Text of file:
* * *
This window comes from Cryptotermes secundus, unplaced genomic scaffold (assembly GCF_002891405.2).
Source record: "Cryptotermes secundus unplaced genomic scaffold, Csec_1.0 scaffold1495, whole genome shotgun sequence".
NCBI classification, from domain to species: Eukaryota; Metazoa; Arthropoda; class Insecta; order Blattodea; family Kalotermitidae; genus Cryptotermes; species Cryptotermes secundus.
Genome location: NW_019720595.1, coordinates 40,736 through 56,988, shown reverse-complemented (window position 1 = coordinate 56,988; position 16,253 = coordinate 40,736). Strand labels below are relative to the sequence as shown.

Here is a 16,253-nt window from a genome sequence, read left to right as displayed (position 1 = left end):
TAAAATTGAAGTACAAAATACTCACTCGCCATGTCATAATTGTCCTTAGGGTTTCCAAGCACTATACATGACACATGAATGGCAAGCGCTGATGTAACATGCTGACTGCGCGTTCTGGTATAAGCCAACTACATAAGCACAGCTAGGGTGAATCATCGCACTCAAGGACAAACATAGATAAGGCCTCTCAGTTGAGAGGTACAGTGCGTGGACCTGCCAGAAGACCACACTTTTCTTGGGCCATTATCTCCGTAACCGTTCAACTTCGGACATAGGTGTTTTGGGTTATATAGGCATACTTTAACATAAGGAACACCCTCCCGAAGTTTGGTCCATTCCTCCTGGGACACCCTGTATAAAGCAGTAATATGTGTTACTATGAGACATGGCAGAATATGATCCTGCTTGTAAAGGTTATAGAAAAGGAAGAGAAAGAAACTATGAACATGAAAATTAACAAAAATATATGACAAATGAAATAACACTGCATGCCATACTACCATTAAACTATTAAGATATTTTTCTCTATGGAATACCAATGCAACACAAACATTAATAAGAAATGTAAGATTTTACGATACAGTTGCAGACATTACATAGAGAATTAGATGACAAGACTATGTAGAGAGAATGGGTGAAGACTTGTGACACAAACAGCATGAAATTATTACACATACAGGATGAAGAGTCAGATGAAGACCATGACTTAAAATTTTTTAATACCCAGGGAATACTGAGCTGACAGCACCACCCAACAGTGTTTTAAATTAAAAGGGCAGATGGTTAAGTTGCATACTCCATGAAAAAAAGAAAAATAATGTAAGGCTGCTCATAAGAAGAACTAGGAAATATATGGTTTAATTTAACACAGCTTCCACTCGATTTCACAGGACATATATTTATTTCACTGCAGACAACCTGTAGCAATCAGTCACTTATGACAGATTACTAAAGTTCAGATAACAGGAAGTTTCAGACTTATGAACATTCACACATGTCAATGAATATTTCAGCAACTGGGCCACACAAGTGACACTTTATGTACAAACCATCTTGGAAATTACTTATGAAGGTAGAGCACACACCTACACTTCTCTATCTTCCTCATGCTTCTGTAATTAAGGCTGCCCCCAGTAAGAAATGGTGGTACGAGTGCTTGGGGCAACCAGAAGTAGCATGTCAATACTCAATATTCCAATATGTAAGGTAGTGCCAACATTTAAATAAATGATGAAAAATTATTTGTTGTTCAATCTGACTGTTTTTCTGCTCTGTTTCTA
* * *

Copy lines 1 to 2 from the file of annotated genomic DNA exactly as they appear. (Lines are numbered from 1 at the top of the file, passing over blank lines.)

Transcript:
This window comes from Cryptotermes secundus, unplaced genomic scaffold (assembly GCF_002891405.2).
Source record: "Cryptotermes secundus unplaced genomic scaffold, Csec_1.0 scaffold1495, whole genome shotgun sequence".